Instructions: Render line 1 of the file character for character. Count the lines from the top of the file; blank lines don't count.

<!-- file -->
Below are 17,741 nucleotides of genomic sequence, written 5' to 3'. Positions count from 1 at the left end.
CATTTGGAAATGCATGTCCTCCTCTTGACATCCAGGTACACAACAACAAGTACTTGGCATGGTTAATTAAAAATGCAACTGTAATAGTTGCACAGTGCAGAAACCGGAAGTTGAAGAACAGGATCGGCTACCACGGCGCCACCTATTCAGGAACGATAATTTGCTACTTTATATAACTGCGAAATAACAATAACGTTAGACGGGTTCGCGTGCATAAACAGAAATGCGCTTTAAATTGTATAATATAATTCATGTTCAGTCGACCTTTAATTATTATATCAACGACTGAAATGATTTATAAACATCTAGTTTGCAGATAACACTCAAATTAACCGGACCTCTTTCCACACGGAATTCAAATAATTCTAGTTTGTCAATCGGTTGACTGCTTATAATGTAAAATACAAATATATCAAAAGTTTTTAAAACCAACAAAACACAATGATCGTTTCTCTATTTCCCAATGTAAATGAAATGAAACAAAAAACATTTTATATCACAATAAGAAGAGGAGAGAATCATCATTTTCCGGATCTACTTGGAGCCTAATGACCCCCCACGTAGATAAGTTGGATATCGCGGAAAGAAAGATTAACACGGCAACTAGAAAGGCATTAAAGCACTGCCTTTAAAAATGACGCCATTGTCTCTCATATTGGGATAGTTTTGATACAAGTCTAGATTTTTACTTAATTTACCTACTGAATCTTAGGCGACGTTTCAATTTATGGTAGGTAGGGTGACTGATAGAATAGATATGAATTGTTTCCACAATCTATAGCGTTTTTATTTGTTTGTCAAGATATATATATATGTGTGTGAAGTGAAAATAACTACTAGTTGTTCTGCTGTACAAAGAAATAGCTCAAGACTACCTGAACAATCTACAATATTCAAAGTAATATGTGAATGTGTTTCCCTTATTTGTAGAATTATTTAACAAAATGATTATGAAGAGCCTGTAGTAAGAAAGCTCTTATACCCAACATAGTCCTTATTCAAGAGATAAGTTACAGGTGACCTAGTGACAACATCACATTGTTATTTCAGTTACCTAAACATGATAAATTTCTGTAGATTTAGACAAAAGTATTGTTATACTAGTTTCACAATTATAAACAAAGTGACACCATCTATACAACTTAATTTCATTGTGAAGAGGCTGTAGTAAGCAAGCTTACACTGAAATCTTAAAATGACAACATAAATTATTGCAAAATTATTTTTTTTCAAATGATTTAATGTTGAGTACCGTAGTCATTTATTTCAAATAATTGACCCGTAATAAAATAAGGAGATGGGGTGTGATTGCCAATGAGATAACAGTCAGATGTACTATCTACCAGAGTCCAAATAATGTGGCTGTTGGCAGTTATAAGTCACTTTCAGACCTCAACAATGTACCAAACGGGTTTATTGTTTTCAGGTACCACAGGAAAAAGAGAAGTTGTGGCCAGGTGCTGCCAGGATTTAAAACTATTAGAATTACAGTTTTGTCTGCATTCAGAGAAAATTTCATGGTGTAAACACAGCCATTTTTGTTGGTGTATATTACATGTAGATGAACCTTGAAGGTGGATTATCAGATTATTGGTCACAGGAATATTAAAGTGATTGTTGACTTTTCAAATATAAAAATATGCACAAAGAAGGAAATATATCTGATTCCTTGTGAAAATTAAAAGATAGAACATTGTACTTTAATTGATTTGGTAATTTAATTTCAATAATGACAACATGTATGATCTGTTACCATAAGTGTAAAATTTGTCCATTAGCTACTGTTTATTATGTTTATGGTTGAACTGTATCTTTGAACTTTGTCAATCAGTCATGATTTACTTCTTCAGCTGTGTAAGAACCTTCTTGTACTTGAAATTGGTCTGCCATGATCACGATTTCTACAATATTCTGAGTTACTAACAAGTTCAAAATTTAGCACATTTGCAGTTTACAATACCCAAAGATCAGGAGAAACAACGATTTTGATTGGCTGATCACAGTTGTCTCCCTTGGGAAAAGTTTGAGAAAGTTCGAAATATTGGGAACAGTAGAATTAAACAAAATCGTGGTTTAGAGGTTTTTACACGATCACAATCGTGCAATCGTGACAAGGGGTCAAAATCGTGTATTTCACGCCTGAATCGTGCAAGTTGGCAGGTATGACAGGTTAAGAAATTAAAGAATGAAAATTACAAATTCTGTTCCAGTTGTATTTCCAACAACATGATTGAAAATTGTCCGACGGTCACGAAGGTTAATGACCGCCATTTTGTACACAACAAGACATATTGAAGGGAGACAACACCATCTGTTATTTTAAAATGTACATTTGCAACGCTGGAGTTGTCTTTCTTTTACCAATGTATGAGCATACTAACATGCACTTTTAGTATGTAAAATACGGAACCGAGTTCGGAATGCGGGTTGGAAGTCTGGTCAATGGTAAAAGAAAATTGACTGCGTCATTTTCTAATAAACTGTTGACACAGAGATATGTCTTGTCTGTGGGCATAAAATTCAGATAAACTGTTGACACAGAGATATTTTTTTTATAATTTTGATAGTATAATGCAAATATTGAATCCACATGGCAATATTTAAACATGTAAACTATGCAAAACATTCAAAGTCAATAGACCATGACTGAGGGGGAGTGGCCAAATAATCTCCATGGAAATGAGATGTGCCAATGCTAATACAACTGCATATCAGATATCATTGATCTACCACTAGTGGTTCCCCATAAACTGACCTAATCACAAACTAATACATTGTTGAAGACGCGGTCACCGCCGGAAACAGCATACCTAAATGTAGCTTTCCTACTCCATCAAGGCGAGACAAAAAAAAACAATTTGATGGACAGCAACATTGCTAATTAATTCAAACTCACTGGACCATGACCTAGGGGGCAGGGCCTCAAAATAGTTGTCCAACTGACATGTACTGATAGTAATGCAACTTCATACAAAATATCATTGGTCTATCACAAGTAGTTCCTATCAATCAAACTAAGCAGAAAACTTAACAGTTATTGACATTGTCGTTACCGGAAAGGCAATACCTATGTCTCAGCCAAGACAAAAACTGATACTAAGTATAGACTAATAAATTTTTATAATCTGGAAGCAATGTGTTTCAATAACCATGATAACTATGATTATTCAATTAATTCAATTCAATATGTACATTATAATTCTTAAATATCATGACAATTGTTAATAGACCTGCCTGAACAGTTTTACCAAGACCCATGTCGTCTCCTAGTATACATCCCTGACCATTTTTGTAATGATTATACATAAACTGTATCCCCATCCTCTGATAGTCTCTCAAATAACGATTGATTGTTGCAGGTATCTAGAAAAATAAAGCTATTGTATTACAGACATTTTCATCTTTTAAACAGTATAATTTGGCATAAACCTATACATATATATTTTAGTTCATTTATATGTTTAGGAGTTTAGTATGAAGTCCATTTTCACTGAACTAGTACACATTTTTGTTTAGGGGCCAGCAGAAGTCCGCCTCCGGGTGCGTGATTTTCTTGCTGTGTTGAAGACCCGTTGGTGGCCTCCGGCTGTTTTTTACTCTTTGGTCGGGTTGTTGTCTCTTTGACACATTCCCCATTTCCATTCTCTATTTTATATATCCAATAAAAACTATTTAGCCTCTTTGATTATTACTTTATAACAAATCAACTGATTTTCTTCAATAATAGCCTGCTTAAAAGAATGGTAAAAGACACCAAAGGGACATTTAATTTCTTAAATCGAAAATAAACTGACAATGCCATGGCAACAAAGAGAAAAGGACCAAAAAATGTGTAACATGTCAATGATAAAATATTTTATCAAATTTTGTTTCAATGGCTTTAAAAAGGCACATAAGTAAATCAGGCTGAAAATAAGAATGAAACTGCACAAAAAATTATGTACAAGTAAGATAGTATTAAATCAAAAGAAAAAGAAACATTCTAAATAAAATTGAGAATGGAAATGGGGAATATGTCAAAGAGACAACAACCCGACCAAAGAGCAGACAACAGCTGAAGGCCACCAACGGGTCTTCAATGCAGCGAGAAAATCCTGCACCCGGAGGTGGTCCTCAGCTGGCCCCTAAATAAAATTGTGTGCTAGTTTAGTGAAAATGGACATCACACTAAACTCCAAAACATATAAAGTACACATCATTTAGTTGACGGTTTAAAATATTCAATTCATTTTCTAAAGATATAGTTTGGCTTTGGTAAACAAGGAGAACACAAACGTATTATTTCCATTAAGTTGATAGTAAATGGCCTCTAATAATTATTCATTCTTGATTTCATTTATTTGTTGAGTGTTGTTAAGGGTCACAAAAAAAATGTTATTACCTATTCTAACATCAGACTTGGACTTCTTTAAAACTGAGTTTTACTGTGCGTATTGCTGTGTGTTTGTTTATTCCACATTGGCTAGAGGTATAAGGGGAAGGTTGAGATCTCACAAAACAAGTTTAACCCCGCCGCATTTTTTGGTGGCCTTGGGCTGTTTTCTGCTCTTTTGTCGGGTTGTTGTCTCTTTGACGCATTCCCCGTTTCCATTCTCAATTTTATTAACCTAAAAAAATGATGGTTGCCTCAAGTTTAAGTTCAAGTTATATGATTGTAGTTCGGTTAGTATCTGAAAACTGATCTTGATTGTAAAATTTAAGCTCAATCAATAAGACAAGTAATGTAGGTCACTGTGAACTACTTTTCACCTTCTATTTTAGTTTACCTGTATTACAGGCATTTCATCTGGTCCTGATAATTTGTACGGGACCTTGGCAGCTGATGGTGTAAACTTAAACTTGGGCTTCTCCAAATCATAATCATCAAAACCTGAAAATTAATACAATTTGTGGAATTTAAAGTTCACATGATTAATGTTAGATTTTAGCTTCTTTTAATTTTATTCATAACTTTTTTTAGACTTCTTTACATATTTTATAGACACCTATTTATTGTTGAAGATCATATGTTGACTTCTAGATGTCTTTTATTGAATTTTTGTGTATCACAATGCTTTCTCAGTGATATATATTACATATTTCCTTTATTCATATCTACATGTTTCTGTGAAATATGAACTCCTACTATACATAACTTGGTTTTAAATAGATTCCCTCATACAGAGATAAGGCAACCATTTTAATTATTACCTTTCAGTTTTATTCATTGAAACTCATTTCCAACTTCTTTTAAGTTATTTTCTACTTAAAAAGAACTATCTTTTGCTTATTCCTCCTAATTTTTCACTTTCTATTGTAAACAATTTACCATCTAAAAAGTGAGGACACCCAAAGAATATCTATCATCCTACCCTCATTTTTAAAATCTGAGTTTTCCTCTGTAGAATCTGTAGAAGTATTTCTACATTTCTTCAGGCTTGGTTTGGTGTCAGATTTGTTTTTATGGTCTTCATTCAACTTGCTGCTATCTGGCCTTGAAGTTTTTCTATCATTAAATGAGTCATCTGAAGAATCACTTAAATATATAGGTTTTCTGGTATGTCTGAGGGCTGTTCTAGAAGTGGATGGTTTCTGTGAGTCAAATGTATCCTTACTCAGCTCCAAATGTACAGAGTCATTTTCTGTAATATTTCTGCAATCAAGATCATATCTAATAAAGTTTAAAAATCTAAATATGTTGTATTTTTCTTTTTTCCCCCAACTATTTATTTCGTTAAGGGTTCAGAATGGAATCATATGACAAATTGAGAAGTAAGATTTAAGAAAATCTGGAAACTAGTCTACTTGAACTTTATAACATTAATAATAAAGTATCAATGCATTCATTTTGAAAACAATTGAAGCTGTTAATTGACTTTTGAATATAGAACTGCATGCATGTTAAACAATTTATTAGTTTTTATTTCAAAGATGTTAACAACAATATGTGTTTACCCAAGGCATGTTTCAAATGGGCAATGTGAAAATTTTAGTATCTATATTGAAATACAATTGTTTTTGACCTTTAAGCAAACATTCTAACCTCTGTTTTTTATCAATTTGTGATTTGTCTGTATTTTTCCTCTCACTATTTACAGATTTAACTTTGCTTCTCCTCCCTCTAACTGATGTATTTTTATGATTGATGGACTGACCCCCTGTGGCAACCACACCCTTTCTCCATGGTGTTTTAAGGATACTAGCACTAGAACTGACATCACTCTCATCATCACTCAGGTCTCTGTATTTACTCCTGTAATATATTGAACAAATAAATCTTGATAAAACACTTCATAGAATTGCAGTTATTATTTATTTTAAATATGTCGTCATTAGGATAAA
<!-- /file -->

Below are 17,741 nucleotides of genomic sequence, written 5' to 3'. Positions count from 1 at the left end.